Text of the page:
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What suggestions do people have to solve a R-38 roof problem?

highcover | Posted in Building Code Questions on

We are building a single car garage over a studio apartment in the western North Carolina mountains, Zone 5A. The garage level will be accessed by an 18′ bridge. The project is being engineered to address the structural issues of both the bridge and a second level slab to support the car. At this point it appears that we will be building the lower level with Logix ICFs of varying dimensions up to 12″ and the second level slab will be supported by 10″ Insul-Deck forms. The slab will be 4″ thick.

The code problem comes in because the garage level is intended to uninsulated, bringing the code official to define the structure between the two floors as “roof”, required to be insulated to R-38. The Insul-Deck at the size we need is rated at R-25. Allowing R-0.7 per inch for the concrete, we arrive at almost R-28.

We have come up with several options for addressing this shortfall including (1) beefing up the Insul-Deck forms to the maximum 12-1/2″ for R-33 (according to the manufacturer). This seems likely to be an expensive approach in an already expensive project. (2) We have considered adding layers of blue board to the ceiling of the lower level, but that complicates installation of wall board and ceiling fixtures and lessens our desired room height. (3) The possibility of insulating the garage just to code using the least costly approach possible (which would be. . . ?) is another idea on the table.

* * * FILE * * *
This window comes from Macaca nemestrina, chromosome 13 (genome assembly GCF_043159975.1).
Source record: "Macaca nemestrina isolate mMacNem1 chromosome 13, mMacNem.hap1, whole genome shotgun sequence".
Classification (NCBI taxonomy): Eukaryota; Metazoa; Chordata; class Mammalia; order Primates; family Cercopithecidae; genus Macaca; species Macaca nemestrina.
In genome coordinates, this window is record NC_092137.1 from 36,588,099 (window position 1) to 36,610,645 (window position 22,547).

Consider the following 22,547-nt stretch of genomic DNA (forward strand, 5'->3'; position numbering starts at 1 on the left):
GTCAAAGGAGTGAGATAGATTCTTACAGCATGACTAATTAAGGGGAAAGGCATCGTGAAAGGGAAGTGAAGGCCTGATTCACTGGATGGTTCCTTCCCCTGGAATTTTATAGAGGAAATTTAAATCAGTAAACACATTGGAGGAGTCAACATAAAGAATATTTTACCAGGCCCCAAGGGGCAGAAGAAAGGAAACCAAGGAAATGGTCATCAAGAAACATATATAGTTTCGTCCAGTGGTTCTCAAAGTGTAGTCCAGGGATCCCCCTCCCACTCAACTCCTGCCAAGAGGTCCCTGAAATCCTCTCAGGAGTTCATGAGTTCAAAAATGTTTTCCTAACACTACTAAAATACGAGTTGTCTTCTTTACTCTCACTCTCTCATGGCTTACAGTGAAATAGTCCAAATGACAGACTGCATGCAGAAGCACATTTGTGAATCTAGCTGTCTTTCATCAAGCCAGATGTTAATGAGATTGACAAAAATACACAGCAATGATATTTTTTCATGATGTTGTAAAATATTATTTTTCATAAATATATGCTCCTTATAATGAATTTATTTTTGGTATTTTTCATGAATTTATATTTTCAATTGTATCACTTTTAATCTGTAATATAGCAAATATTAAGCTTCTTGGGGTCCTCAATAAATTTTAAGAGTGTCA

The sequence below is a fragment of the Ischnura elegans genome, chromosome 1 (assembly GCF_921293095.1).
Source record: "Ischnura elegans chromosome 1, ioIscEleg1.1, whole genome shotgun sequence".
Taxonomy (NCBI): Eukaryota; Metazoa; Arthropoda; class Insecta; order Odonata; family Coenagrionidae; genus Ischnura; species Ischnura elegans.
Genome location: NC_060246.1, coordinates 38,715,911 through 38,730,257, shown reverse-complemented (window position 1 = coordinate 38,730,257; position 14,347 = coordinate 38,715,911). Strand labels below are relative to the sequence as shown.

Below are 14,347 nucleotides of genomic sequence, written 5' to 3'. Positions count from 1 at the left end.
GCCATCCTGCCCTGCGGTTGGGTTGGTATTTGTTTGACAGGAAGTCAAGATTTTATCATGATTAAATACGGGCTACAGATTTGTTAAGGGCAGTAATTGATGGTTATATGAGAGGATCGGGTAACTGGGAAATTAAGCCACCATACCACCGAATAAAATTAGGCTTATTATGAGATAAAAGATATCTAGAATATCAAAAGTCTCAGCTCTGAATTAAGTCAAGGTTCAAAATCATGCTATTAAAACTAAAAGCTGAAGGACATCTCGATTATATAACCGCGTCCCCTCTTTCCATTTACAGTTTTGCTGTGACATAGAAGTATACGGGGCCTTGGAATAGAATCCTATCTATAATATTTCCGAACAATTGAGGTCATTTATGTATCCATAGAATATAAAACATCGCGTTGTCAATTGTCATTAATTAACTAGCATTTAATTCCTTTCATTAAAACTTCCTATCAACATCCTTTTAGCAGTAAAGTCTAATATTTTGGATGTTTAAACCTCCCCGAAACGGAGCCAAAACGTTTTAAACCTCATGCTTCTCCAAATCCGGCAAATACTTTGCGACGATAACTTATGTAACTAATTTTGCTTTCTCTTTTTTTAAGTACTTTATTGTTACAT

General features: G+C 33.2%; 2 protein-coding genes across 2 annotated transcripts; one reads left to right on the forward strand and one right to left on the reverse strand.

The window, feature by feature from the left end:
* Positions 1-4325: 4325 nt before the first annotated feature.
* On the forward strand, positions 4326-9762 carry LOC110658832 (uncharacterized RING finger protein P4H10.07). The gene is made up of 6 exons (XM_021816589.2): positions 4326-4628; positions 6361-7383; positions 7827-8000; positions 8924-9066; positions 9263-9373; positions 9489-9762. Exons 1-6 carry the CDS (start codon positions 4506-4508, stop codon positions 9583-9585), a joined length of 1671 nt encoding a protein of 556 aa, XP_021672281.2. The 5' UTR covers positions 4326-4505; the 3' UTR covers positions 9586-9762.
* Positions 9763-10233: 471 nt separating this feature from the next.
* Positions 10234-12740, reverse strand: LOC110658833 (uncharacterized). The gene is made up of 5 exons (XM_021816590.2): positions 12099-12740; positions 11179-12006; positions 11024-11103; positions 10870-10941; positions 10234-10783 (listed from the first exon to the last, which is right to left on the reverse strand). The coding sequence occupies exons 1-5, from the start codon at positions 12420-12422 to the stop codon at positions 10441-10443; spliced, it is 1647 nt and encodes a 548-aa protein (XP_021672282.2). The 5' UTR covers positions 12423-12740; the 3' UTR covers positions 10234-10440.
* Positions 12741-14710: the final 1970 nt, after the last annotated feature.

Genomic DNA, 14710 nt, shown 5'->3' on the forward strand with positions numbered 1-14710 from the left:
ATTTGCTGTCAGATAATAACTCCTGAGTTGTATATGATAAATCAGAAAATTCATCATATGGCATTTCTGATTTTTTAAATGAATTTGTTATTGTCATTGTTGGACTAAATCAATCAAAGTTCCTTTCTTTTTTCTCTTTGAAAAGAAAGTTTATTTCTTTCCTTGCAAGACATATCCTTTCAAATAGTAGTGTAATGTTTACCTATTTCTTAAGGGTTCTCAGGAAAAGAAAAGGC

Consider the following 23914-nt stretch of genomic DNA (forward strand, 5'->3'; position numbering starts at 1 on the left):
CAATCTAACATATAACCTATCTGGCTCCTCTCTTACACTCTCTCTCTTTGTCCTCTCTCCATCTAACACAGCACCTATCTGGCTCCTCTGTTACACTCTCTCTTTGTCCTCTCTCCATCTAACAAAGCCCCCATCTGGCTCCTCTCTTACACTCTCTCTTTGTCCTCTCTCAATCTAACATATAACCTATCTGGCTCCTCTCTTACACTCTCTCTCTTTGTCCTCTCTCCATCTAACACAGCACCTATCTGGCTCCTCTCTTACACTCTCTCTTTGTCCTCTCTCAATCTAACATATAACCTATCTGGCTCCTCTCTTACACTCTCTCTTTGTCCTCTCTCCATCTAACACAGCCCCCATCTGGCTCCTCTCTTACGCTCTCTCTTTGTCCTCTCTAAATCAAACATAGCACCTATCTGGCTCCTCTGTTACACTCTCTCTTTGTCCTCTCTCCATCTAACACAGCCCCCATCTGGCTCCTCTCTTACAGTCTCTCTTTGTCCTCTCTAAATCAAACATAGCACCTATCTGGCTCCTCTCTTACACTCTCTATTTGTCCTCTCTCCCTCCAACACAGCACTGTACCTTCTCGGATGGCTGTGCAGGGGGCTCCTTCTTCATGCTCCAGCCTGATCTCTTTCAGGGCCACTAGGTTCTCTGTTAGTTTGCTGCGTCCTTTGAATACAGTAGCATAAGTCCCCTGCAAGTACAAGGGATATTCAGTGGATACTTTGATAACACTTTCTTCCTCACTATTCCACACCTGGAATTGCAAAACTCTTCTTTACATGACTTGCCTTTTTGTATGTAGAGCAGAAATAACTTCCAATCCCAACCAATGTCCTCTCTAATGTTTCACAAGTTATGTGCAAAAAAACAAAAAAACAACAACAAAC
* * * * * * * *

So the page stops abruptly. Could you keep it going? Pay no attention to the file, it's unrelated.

How would you compare the options we have identified? Are there other ways we might address this issue? Are there “official” sources which might quantify the R-value of a properly constructed stick-built but uninsulated structure? Wouldn’t having an enclosed envelope over the “roof” have a positive impact on its effective R-value? Any advice, insights, or comments would be welcome.

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  1. GBA Editor
    Martin Holladay | | #1

    Increase the wall height (raise the ceiling) of the lower story to allow room for the needed ceiling insulation.

    Be careful of thermal bridging at the interface between the first-floor walls and the garage slab. Make sure that there is no concrete-to-concrete bridge leading from indoor conditioned space to outdoors, without a good layer of insulation.

  2. charlie_sullivan | | #2

    An uninsulated shell would be about R-1 to R-3, depending on details that aren't important because that's not really enough to help much. If Martin's suggestion is difficult for some reason, adding cellulose insulation to the garage walls and ceiling should be easy and cheap. You could get R13 nominal in 2x4 walls, and R as high as you want in the ceiling. Whether your code official would be willing to accept that is unclear, but you could propose it and see. And you'd have other benefits from that insulation--moderating the winter and summer temperatures.

  3. highcover | | #3

    Thank you, Martin and Charlie. It is reassuring to have your input. Depending on the final engineering, and of course, the building official, we will sort out which of these approaches makes the most sense. It has been crazy how much more involved our "simple" garage/studio building has been to accomplish than the house.

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